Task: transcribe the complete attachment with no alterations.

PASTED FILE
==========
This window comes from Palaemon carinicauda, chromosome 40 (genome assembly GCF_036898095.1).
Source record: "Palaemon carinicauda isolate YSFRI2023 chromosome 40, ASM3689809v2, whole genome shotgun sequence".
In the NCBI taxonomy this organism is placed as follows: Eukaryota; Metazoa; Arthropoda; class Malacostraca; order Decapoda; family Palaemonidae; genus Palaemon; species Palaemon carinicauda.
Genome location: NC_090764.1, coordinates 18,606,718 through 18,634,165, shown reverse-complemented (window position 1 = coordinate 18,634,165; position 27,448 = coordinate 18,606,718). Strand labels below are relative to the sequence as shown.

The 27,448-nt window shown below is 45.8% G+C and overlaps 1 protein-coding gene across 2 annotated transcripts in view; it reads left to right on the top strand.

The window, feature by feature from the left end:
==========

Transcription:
This window comes from Palaemon carinicauda, chromosome 40 (genome assembly GCF_036898095.1).
Source record: "Palaemon carinicauda isolate YSFRI2023 chromosome 40, ASM3689809v2, whole genome shotgun sequence".
In the NCBI taxonomy this organism is placed as follows: Eukaryota; Metazoa; Arthropoda; class Malacostraca; order Decapoda; family Palaemonidae; genus Palaemon; species Palaemon carinicauda.
Genome location: NC_090764.1, coordinates 18,606,718 through 18,634,165, shown reverse-complemented (window position 1 = coordinate 18,634,165; position 27,448 = coordinate 18,606,718). Strand labels below are relative to the sequence as shown.

The 27,448-nt window shown below is 45.8% G+C and overlaps 1 protein-coding gene across 2 annotated transcripts in view; it reads left to right on the top strand.

The window, feature by feature from the left end: